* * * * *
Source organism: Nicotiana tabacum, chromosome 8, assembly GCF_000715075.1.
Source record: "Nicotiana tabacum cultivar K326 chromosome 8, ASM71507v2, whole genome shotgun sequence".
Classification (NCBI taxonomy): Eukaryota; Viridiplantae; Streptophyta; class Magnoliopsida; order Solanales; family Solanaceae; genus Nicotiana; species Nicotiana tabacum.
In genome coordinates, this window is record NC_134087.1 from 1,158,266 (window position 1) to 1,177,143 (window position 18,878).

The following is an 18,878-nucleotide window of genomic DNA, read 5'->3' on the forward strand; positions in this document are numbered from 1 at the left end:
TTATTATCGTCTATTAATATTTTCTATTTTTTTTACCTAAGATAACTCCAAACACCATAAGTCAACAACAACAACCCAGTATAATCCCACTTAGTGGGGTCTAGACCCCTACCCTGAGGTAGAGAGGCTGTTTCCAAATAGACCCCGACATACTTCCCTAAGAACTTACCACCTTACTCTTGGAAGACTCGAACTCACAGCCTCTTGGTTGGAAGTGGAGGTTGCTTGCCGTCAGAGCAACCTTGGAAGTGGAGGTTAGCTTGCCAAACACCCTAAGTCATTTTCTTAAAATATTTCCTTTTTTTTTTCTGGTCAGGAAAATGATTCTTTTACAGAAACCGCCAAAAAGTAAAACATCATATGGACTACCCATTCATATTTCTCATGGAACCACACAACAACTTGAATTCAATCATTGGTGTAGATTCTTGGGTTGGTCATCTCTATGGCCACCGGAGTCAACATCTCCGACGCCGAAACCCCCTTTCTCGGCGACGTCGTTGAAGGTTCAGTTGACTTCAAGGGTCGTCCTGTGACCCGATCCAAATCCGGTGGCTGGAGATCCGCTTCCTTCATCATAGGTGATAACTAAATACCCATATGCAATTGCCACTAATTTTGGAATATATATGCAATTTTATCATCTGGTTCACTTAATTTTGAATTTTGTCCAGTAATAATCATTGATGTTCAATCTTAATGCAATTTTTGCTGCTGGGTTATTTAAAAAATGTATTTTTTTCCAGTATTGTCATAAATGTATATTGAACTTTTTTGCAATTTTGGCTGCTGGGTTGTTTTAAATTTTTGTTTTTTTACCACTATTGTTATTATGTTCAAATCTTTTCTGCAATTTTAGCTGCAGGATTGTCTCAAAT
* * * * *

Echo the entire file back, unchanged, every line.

Source organism: Nicotiana tabacum, chromosome 8, assembly GCF_000715075.1.
Source record: "Nicotiana tabacum cultivar K326 chromosome 8, ASM71507v2, whole genome shotgun sequence".
Classification (NCBI taxonomy): Eukaryota; Viridiplantae; Streptophyta; class Magnoliopsida; order Solanales; family Solanaceae; genus Nicotiana; species Nicotiana tabacum.
In genome coordinates, this window is record NC_134087.1 from 1,158,266 (window position 1) to 1,177,143 (window position 18,878).

The following is an 18,878-nucleotide window of genomic DNA, read 5'->3' on the forward strand; positions in this document are numbered from 1 at the left end:
TTATTATCGTCTATTAATATTTTCTATTTTTTTTACCTAAGATAACTCCAAACACCATAAGTCAACAACAACAACCCAGTATAATCCCACTTAGTGGGGTCTAGACCCCTACCCTGAGGTAGAGAGGCTGTTTCCAAATAGACCCCGACATACTTCCCTAAGAACTTACCACCTTACTCTTGGAAGACTCGAACTCACAGCCTCTTGGTTGGAAGTGGAGGTTGCTTGCCGTCAGAGCAACCTTGGAAGTGGAGGTTAGCTTGCCAAACACCCTAAGTCATTTTCTTAAAATATTTCCTTTTTTTTTTCTGGTCAGGAAAATGATTCTTTTACAGAAACCGCCAAAAAGTAAAACATCATATGGACTACCCATTCATATTTCTCATGGAACCACACAACAACTTGAATTCAATCATTGGTGTAGATTCTTGGGTTGGTCATCTCTATGGCCACCGGAGTCAACATCTCCGACGCCGAAACCCCCTTTCTCGGCGACGTCGTTGAAGGTTCAGTTGACTTCAAGGGTCGTCCTGTGACCCGATCCAAATCCGGTGGCTGGAGATCCGCTTCCTTCATCATAGGTGATAACTAAATACCCATATGCAATTGCCACTAATTTTGGAATATATATGCAATTTTATCATCTGGTTCACTTAATTTTGAATTTTGTCCAGTAATAATCATTGATGTTCAATCTTAATGCAATTTTTGCTGCTGGGTTATTTAAAAAATGTATTTTTTTCCAGTATTGTCATAAATGTATATTGAACTTTTTTGCAATTTTGGCTGCTGGGTTGTTTTAAATTTTTGTTTTTTTACCACTATTGTTATTATGTTCAAATCTTTTCTGCAATTTTAGCTGCAGGATTGTCTCAAAT